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Working with sharp tool blades is a MUST in the workshop. Not only is is safer, it is much easier on the woodworker who not only doesn't have to work so hard, but it also makes woodworking much more fun. There is nothing more frustrating than trying to plane a board, or carve out a mortise when you have a dull tool.
Sometimes we think our tool or blade is sharp but really it isn't. When you take a blade that you thought was sharp, then really sharpen it, you will not believe the difference in how easy it cuts and how much less work it is. For years I struggled with what I thought were plane blades that were - sharp enough - . I knew they weren't the sharpest, but I never bothered to take the time to sharpen them properly and always assumed that they were ok.
One day, while visiting another woodworker, who had just sharpened his plane blade, I asked him if I could try it out. I was completely astounded what a difference a really sharp blade was like. It wasn't long after I encountered a more mature woodworker, who I knew was an expert in sharpening, and asked him if he would sharpen my blades for me ... and I would pay him. A week later he called to have me come and pick up the blades and while I was at his shop, I asked if he would give be a lesson in how I could get good results, with the least fuss, and this is what this video is about.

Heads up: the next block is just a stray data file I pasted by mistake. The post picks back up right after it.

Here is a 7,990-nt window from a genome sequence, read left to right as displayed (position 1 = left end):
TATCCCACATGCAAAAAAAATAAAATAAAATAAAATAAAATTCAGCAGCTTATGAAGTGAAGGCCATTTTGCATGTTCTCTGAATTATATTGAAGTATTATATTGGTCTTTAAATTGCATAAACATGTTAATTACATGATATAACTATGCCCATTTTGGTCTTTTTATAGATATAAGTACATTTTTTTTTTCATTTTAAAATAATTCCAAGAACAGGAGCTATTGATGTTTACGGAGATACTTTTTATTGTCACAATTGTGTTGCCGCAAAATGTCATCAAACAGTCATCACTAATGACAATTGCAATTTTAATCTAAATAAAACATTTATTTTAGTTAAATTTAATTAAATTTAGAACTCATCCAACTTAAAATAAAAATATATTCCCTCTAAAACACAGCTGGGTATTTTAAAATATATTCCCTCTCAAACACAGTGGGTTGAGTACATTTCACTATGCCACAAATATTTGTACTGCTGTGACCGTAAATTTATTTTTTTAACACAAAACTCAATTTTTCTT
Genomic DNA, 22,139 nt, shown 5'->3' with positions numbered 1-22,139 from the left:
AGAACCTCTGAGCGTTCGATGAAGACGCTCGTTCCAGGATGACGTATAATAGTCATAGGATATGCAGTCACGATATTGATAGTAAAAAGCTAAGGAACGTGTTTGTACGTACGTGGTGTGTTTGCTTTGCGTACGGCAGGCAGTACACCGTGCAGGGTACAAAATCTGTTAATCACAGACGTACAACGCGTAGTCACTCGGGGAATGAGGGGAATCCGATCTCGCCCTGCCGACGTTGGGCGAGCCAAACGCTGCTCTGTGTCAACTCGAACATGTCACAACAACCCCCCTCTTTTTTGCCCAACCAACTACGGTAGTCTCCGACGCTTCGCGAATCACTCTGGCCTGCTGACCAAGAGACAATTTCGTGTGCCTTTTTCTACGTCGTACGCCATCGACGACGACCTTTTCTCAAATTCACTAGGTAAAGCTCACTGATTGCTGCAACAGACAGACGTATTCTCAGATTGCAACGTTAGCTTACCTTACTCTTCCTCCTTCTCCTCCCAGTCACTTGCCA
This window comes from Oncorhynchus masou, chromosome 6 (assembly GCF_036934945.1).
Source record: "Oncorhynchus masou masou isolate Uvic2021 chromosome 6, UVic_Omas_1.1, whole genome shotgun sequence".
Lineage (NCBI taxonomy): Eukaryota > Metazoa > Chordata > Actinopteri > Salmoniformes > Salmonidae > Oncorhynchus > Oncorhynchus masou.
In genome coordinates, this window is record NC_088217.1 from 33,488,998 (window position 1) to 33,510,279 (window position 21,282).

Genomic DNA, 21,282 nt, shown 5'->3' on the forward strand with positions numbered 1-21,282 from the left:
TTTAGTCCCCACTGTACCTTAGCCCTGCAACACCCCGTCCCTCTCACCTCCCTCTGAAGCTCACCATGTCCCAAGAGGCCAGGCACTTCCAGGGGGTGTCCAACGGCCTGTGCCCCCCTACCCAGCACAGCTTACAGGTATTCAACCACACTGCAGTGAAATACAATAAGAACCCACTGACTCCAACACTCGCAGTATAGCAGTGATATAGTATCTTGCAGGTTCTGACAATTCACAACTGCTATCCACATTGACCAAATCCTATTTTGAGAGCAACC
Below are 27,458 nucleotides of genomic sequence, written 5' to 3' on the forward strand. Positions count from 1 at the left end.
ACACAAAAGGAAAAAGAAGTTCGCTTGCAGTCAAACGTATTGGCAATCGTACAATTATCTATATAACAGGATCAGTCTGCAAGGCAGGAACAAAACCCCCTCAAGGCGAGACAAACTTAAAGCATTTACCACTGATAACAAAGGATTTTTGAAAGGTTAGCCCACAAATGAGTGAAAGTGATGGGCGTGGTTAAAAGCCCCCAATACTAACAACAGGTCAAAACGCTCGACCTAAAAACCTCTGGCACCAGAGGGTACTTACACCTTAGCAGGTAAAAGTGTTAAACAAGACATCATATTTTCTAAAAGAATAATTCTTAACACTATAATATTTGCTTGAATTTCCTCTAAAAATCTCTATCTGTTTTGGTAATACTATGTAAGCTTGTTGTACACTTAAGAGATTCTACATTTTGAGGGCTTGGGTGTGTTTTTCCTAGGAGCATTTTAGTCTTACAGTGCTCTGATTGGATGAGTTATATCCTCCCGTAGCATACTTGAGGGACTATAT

What he showed me is the same thing I am going to show here, what I think is one of the easiest and cost effective ways of sharpening chisel and plane blades and similar blades. This is the best way that works for me, but other people will have many other ways that are also just as good and maybe even easier and I am confident they will all be sharing their expertise with us. There are MANY MANY different ways to sharpen chisels and plane blades, and some people make a real art out of sharpening. It becomes - their thing - in woodworking, and so this article details what I learned that afternoon. The first thing you need to do is ...